LULU GARCIA-NAVARRO, HOST:
On screens around the country and the world, people saw an America yesterday where extremists and racists felt no need to hide behind masks or hoods. The event was billed as a protest against plans to remove a Confederate monument in Charlottesville, Va. But at the end of a violent day, three people were dead. In the most shocking incident, a car allegedly driven by a white supremacist mowed down a group of counter-protesters. One woman was killed, and 19 other people were injured in that incident. Virginia’s governor, Terry McAuliffe, spoke just a short time ago.
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TERRY MCAULIFFE: To the white supremacists and neo-Nazis who came to our beautiful state yesterday, there is no place for you here in Charlottesville.
MCAULIFFE: And there is no place for you in the United States of America.
GARCIA-NAVARRO: NPR’s Sarah McCammon joins us now. Sarah, you were with the governor earlier today at a church. What else did he have to say?
SARAH MCCAMMON, BYLINE: That’s right. Governor Terry McAuliffe was at Zion First African Baptist here in Charlottesville this morning along with several other officials and the mayor of Charlottesville. He did use very strong words to condemn the actions of the white supremacists who came here this weekend. And he tried to offer some comfort. He quoted the words of Jesus from the Bible at the front of the church. He said, in this world, you will have trouble. But take hope, for I have overcome the world. That went over well. The congregation applauded. You know, so there were lots of hopeful words and also a lot of sadness.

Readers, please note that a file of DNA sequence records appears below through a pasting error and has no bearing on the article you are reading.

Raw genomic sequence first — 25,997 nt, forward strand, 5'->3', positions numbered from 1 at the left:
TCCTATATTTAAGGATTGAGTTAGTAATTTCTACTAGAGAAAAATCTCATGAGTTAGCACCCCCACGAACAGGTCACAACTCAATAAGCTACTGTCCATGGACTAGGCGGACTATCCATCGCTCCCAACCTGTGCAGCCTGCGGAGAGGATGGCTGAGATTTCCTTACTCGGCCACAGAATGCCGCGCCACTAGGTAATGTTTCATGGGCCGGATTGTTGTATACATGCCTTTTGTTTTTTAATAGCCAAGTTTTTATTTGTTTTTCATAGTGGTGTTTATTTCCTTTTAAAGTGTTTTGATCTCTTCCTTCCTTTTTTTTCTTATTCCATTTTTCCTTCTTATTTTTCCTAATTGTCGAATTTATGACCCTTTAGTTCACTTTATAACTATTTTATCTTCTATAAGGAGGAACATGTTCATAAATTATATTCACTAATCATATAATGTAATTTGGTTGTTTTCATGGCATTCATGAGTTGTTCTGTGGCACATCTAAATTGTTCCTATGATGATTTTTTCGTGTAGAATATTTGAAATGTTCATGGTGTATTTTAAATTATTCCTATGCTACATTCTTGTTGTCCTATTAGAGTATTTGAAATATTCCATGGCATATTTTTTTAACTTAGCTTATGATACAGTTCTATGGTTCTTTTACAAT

GARCIA-NAVARRO: I can imagine. How are the churches in Charlottesville responding this morning? How are they offering comfort?
MCCAMMON: Well, I went to two churches. That first one was almost entirely African-American. And I just got out of a almost-entirely white Baptist church service. The weekend’s events have certainly been front and center at both – you know, lots of prayers for the city of Charlottesville, calls for unity and, again, condemnations of white supremacy very clearly from both pulpits. The pastor here at First Baptist Park Street, Rob Pochek, called white supremacy, quote, “a lie straight from the pit of hell that cannot coexist with the Gospel of Jesus Christ.” So very religious language and very clear condemnations of what’s gone on.
GARCIA-NAVARRO: What was the mood like among the congregation?
MCCAMMON: Very somber at both. I have to say, though, you know, there’s a difference. These are two churches, one almost entirely white, one almost entirely black. I – in the white congregation, I sensed a lot of confusion. I talked to one gentleman who said, you know, white supremacy absolutely needs to be condemned. But from him, I heard more of a sense that everybody needs to kind of settle down – very different in the black church. Incredible sadness.
Several people, you know, just didn’t even want to talk and said they almost wish the governor wasn’t there because they just needed time to grieve and to try to process everything that had gone on – a real heaviness there, especially. But, really, a lot of sadness in both churches. And pastors, leaders, the governor, the mayor asking everyone to talk about how they can move forward, how they can come together and try to tackle this problem. And also a sense from a lot of people that they hope this isn’t how the world views Charlottesville – a sense that a lot of these white supremacists were outsiders coming here to stir up trouble.
GARCIA-NAVARRO: NPR’s Sarah McCammon, thank you very much for joining us.
MCCAMMON: Thank you.
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